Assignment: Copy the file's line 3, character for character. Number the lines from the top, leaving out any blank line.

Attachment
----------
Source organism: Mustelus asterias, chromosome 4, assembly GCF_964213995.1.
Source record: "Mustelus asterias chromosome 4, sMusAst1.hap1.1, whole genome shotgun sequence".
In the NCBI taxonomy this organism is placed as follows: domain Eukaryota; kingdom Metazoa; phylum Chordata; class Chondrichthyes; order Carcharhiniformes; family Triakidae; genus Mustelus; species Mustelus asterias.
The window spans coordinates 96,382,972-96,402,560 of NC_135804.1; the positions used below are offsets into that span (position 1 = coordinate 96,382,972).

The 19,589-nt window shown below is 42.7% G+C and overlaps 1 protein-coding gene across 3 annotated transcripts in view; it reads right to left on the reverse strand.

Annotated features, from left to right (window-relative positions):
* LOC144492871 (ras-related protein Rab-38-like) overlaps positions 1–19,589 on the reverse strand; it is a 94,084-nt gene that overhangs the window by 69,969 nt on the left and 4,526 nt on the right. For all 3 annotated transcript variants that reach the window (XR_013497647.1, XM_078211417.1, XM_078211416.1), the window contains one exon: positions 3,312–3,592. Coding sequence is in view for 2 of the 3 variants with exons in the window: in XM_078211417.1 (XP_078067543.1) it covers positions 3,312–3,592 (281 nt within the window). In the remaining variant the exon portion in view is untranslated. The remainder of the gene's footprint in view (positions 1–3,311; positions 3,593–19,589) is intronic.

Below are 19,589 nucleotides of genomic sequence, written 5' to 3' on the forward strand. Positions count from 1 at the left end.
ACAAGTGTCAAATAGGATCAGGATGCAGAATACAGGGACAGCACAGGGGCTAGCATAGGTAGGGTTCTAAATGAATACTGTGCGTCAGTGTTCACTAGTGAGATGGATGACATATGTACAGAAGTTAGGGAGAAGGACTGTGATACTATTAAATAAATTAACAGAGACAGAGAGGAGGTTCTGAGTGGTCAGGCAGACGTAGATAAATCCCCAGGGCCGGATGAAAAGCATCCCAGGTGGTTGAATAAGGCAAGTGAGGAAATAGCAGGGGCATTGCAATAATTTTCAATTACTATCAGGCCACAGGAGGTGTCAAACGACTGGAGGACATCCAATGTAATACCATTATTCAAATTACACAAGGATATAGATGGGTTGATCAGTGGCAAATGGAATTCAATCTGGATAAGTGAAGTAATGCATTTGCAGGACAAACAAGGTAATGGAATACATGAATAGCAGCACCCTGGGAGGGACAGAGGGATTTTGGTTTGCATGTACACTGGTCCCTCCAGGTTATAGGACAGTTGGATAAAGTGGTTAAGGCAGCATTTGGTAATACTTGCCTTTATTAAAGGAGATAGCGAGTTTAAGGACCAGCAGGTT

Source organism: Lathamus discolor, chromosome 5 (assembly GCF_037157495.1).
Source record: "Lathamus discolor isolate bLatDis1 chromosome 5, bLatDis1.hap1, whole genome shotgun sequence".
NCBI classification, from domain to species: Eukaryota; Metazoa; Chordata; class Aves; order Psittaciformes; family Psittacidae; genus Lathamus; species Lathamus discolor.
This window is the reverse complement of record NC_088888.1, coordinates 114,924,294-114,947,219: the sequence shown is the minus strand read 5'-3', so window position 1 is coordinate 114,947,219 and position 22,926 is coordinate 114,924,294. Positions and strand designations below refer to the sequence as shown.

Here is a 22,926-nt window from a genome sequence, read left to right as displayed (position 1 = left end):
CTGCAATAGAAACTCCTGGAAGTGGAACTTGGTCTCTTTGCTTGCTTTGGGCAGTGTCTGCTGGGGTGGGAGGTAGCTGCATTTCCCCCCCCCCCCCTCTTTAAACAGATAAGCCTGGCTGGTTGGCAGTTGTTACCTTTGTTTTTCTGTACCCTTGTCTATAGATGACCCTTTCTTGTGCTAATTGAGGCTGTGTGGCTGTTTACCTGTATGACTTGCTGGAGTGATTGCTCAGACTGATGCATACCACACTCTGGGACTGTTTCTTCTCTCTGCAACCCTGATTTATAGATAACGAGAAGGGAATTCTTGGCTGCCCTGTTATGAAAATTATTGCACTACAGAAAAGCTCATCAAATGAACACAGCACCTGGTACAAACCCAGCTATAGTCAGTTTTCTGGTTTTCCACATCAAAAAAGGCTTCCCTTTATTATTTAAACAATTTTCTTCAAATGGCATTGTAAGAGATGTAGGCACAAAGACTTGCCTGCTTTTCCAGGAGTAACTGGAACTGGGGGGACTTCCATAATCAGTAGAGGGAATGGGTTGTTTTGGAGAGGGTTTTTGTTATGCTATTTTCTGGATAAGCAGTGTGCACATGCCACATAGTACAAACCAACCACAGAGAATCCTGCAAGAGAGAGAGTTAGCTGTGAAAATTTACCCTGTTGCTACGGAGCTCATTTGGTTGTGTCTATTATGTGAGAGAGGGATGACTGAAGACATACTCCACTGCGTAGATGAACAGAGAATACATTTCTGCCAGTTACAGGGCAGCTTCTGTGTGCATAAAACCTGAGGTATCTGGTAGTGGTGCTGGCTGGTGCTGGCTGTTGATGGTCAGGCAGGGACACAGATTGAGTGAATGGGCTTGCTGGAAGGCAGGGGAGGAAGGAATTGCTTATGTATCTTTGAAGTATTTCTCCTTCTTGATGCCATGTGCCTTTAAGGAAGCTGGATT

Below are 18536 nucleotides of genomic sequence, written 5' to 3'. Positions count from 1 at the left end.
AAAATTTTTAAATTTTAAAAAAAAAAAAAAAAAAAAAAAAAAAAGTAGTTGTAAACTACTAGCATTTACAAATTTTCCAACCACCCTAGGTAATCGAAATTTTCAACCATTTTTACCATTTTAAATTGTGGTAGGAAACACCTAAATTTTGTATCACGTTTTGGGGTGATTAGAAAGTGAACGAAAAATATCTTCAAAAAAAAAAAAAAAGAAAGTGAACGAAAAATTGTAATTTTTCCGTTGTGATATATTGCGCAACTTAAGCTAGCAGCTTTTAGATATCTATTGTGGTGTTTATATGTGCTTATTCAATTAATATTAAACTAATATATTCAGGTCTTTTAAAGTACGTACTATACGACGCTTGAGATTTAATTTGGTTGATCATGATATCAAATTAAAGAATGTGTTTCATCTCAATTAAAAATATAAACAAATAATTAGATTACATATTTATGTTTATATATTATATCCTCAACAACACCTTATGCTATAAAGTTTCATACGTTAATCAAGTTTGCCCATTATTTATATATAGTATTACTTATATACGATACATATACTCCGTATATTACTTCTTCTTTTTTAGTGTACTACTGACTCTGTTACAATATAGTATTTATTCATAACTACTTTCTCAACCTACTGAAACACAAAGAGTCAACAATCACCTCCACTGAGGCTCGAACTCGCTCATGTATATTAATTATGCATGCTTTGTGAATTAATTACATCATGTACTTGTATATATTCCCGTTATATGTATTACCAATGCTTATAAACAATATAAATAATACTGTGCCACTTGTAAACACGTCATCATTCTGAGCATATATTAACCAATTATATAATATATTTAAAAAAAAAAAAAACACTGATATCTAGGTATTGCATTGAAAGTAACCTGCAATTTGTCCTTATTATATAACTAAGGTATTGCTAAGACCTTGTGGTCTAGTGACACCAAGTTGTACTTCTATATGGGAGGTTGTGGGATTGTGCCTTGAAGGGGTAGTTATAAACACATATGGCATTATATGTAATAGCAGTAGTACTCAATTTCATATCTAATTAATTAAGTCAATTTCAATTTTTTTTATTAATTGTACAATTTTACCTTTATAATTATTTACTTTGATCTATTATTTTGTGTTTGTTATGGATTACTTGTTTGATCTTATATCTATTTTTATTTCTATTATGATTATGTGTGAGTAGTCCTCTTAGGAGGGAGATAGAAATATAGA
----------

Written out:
In the NCBI taxonomy this organism is placed as follows: domain Eukaryota; kingdom Metazoa; phylum Chordata; class Chondrichthyes; order Carcharhiniformes; family Triakidae; genus Mustelus; species Mustelus asterias.